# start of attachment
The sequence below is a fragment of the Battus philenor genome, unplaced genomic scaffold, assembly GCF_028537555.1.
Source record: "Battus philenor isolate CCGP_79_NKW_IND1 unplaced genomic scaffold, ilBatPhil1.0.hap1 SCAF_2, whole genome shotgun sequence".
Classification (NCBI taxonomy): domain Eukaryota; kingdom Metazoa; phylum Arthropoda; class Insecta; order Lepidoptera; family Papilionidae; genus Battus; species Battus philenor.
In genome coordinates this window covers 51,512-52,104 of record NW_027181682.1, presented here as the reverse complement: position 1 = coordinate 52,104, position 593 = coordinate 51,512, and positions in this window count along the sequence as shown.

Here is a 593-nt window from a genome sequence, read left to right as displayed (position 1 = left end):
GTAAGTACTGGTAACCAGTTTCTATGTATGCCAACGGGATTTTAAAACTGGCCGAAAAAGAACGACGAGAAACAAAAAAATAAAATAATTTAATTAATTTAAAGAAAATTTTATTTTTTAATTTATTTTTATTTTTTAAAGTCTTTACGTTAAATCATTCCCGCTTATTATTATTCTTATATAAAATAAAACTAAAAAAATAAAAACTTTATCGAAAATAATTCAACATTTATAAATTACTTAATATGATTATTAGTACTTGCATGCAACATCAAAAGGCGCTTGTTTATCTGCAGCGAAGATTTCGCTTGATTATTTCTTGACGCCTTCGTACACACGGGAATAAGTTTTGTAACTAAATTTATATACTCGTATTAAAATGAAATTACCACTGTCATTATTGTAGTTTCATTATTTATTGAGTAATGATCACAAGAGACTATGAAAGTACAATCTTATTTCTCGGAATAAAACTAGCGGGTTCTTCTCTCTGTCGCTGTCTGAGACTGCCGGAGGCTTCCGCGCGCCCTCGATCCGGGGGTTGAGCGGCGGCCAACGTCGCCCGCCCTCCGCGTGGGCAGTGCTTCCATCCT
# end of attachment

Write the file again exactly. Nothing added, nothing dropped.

The sequence below is a fragment of the Battus philenor genome, unplaced genomic scaffold, assembly GCF_028537555.1.
Source record: "Battus philenor isolate CCGP_79_NKW_IND1 unplaced genomic scaffold, ilBatPhil1.0.hap1 SCAF_2, whole genome shotgun sequence".
Classification (NCBI taxonomy): domain Eukaryota; kingdom Metazoa; phylum Arthropoda; class Insecta; order Lepidoptera; family Papilionidae; genus Battus; species Battus philenor.
In genome coordinates this window covers 51,512-52,104 of record NW_027181682.1, presented here as the reverse complement: position 1 = coordinate 52,104, position 593 = coordinate 51,512, and positions in this window count along the sequence as shown.

Here is a 593-nt window from a genome sequence, read left to right as displayed (position 1 = left end):
GTAAGTACTGGTAACCAGTTTCTATGTATGCCAACGGGATTTTAAAACTGGCCGAAAAAGAACGACGAGAAACAAAAAAATAAAATAATTTAATTAATTTAAAGAAAATTTTATTTTTTAATTTATTTTTATTTTTTAAAGTCTTTACGTTAAATCATTCCCGCTTATTATTATTCTTATATAAAATAAAACTAAAAAAATAAAAACTTTATCGAAAATAATTCAACATTTATAAATTACTTAATATGATTATTAGTACTTGCATGCAACATCAAAAGGCGCTTGTTTATCTGCAGCGAAGATTTCGCTTGATTATTTCTTGACGCCTTCGTACACACGGGAATAAGTTTTGTAACTAAATTTATATACTCGTATTAAAATGAAATTACCACTGTCATTATTGTAGTTTCATTATTTATTGAGTAATGATCACAAGAGACTATGAAAGTACAATCTTATTTCTCGGAATAAAACTAGCGGGTTCTTCTCTCTGTCGCTGTCTGAGACTGCCGGAGGCTTCCGCGCGCCCTCGATCCGGGGGTTGAGCGGCGGCCAACGTCGCCCGCCCTCCGCGTGGGCAGTGCTTCCATCCT